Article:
How to use a condom
By Andrea Arscott, Senior Columnist
You get home feeling rather proud of your recent purchase of a box of condoms, but now you’re questioning your ability to use them. Settling in on the couch, you get out the laptop and start your investigation into proper condom usage. There’s a lot of information out there, and since you’re already exhausted from having to decide which condoms to buy, you watch a video instead of reading through different websites.
After clicking on SmartSexResource.com, you venture to the “condoms” page and click on a link, “how to put on a condom.” You watch an animated penis roll one on. He makes it look so easy: he opens the packet, pinches the tip, and rolls the thing all the way down. This process seems too simple to believe. You look for some more detailed instructions and discover that you should follow these steps when using a condom:
1. Check that the brand is one that is sold in stores and pharmacies.
2. Check the expiry date.
3. Check that they protect against HIV and other STIs—lambskin and novelty condoms don’t.
4. Make sure they’re made of latex, polyurethane, or polyisoprene.
5. Check that they’re lubricated—lubrication prevents friction, which prevents breakage.
6. Visually inspect the condom wrapper for damage.
7. Squeeze the packet to ensure there’s air in it. No air could mean there’s a hole in the packet and a hole in the condom—no protection there.
8. Open the condom from one serrated edge to the other. No need to use your teeth, scissors, hunting knives, safety pins, needles, or razor blades, and if you’re camping, no need to break out the barbecue skewers, marshmallow sticks, or wiener pokers.
9. Remove the condom and blow into it to make sure it’s the right side up. It should look like a sombrero and not a toque.
10. Pinch the tip and place it on the penis. You want to do this when the penis is hard.
11. Roll the condom to the base of the penis. (If the condom doesn’t roll down, you’ve got it the wrong side up. Don’t just flip it over—there could be semen on that side, which means you could put your partner at risk if you’ve got a sexually transmitted infection or HIV. Get a new condom!)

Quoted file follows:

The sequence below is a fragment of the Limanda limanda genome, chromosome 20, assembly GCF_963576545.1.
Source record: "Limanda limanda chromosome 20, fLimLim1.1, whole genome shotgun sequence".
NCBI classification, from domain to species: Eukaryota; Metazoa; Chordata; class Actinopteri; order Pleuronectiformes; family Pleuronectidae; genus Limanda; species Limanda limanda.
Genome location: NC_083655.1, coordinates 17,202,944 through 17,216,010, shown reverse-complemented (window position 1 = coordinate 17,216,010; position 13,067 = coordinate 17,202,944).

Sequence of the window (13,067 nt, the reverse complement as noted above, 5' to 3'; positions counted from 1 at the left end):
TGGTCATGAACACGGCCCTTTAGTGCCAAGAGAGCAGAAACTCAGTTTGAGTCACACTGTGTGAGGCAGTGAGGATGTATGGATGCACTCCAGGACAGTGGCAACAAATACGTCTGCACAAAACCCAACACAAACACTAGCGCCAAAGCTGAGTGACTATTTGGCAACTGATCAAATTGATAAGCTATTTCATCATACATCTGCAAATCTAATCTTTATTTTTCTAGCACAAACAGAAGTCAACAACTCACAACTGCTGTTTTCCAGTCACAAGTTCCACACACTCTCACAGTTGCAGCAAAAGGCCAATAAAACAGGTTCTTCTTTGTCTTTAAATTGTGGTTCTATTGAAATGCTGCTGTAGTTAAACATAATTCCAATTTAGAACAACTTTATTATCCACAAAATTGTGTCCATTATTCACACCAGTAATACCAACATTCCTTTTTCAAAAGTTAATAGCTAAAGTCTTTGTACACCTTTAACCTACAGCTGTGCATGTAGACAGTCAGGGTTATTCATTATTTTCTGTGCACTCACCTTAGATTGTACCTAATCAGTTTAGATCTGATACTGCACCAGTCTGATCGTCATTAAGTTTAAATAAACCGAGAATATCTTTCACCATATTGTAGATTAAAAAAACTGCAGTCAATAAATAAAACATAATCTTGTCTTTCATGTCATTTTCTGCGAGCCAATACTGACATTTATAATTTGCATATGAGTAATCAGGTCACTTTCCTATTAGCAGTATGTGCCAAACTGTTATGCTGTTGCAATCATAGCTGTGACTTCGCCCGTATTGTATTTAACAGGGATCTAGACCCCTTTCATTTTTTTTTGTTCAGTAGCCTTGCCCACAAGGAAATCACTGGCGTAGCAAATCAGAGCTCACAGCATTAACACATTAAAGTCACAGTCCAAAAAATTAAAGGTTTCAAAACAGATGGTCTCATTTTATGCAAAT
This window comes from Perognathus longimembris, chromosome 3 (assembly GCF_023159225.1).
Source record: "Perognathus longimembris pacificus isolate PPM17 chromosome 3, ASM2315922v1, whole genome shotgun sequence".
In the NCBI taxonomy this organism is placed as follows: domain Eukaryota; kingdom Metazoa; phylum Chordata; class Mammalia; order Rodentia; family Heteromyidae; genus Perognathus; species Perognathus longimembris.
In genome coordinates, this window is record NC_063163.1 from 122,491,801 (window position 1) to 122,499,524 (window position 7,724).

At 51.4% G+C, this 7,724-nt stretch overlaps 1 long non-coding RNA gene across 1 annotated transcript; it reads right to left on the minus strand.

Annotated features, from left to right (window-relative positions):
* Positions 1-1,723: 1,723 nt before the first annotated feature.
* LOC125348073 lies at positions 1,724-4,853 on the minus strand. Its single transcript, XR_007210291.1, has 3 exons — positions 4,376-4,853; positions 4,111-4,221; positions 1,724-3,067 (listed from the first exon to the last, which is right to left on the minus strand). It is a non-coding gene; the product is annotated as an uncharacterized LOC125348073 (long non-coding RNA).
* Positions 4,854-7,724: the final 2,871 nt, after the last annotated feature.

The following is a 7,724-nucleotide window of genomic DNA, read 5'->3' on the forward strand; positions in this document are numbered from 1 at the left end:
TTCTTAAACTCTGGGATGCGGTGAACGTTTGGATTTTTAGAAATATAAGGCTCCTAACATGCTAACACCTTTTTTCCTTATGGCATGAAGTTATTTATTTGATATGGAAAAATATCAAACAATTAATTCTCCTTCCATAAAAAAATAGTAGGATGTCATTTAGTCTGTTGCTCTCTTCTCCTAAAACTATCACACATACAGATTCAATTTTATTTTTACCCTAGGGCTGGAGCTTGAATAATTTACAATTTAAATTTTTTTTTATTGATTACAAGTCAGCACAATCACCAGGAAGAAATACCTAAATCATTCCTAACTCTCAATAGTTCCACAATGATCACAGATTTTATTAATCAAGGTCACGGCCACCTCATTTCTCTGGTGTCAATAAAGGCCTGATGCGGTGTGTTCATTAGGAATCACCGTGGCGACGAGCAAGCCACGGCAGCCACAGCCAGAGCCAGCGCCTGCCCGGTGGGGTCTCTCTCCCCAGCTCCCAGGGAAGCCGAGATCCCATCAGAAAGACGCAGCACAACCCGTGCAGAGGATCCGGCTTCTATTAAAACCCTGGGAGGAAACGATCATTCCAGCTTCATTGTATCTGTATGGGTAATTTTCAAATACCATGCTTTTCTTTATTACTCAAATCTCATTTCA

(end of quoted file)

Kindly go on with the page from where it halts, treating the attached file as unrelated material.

12. To reduce friction, add more water-based lube. Stay away from oily alternatives, like baby oil, hand cream, or cooking oils. These can cause the materials to break down and can also cause irritation, possibly a yeast infection.
13. Once you’ve completed your love-making session, hold the base of the condom and withdraw from your partner soon after ejaculation. If you withdraw once you’ve lost your erection, you put your partner at risk because your body fluids could spill out into your partner.
14. Remove the condom away from your lover and place it in the garbage, not the toilet.
15. Never re-use a condom!
You may also want to read the article at NBCNews.com titled “Condom Use 101: Basic Errors are So Common Study Finds.” According to the article, almost half of both men and women who completed the study failed to pinch the tip.
Stop HIV and hep C now. Know how to use a condom before sex.
Come down to the Purpose Society testing clinic at 40 Begbie Street in New West the first and third Friday of the month from 11 a.m. to 1 p.m. for anonymous and rapid HIV testing and STI and HCV testing. We also provide vaccines, free harm reduction supplies, and condoms! You can also get your questions answered by emailing firstname.lastname@example.org